Spell Write!


You’re reading a document, manual or email and you come across a spelling mistake.  Are you like me in that it disrupts your concentration on what you’re reading?  Instead of seeing the sentence as a whole, you start looking at the individual words.  Sometimes I have to re-read the sentence trying not to focus on the incorrect word.

I’m pretty particular, and old school, when it comes to writing and spelling.  I even write my emails in a fairly formal matter, with proper spelling and punctuation.  That’s just who I am.  Some call me traditional.  Some call me anal.  And some call me very anal.  That’s just me.

If this occurred only once in a while I wouldn’t have an issue with it.  I’d just chalk it up to sloppiness.  But I see it time and again.  And certain people make the same mistakes consistently which tells me they don’t know the rules of how to use these quirky words.  So, I figure it’s time for a refresher of grade school spelling and word usage.  Perhaps you already know this stuff, but for those who don’t, please study up and understand why each word is used, don’t just use the same word for each situation or worse yet, take a guess at which one would fit your context.

 

This isn’t as tricky as it appears.  Sure, they all sound the same, but their meanings are completely different.

There – This word is used to depict direction, opposite of “here,” a state of condition, etc.

1) Let’s go over there.
2) There is no hope.

Their – This word is used for possession.  “They” own something.

1) Their sunglasses were very dark.
2) Did everyone bring their lunches?

They’re – This is a contraction.  Use this word whenever you can replace it with “they are.”

1) They’re going to the show as well.
2) What if they’re not happy?

One final example to tie them all together:

They’re going there with their costumes on.

You need to remember one little trick to figure out which one to use here.  If you can replace the this word with “it is” or “it has” then use “it’s.”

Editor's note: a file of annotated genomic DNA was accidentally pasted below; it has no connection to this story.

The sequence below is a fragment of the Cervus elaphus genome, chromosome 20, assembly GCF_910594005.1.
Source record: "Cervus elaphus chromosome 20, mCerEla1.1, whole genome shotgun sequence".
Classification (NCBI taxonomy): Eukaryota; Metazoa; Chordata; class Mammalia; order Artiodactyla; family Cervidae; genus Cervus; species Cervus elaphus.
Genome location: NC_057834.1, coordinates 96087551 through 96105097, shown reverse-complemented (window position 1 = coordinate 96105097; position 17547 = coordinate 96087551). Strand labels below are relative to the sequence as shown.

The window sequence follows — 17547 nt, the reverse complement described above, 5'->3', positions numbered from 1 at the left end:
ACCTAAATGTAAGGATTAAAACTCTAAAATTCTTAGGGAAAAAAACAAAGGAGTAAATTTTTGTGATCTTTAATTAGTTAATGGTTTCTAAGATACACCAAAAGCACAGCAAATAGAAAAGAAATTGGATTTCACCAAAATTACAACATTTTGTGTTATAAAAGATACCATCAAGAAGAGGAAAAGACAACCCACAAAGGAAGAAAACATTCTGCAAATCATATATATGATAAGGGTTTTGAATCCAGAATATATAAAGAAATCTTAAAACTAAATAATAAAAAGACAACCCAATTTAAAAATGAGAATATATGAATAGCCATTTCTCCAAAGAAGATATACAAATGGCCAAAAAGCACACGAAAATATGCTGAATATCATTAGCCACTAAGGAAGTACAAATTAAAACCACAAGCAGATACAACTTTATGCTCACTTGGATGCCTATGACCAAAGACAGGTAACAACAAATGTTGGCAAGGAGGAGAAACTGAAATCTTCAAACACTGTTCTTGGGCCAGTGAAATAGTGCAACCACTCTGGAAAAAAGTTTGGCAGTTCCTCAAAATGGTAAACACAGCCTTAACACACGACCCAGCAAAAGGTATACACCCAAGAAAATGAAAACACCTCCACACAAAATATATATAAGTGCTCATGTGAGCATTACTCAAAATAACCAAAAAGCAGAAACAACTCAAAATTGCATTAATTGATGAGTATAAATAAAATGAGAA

Its – This word is used for possession.  The object owns something.

1) Its eyes were black.
2) The dog lost its ball.

It’s – This is a contraction.  It takes the place of “it is” or “it has.”

1) It’s a shame that they can’t be here today.
2) it’s been a long time since we saw the sun.

Another simple rule allows you to figure out which one of these two words to use.

Too – When you can replace this word with “as well” or “also,” then put an extra “o” on the end.  “Too is spelled like to and put another o on it also”

1) I hope they can win the game too.
2) She wasn’t too pleased with his behaviour.

To – This is the generic word.  When the rule for “too” doesn’t apply, use “to.”

1) Let’s go to the store.
2) He seemed alright after he came to.

I see this one a lot.  But, like its and it’s, it’s easily figured out.

You’re – This is a contraction.  If you can replace this word with “you are.”

1) You’re a fantastic guitar player.
2) I don’t know what you’re talking about.

Your – This word is used for possession.

1) Have you sold your car yet?
2) Your mom called this morning.

I’ve never seen these two mixed up with the word “yore” however.

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So now that you’re up to speed with how to properly use this confusing vocabulary, take this little quiz to test out your understanding.

Questions (answers are below):

  1. This is _____ (there / their / they’re) first attempt at solving the problem.
  2. I can’t believe _____ (you’re / your) going to visit her again.
  3. ____ (Too / To) bad it’s not going to be warm out on Saturday.
  4. ____ (There / Their / They’re) seems ____ (too / to) be an issue with the transmission.
  5. But _____ (there / their / they’re) supposed to be green and white.
  6. The tree has lost ___ (it’s / its) bark.
  7. ___ (It’s / Its) cold out side so do up ____ (you’re / your) jacket!
  8. Look at the kids trying to get ____ (there / their / they’re) mittens on.
  9. I can’t sleep even though ___ (it’s / its) late!
  10. This orange is way ___ (too / to) sour.

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Answers:

  1. their
  2. you’re
  3. Too
  4. There, to
  5. they’re
  6. its
  7. It’s, your
  8. their
  9. it’s
  10. too
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About brianwawryk
PMP and Prince2 certified project manager.

One Response to Spell Write!

  1. Barbara says:

    I completely agree and still hang on to my Elements of Style!

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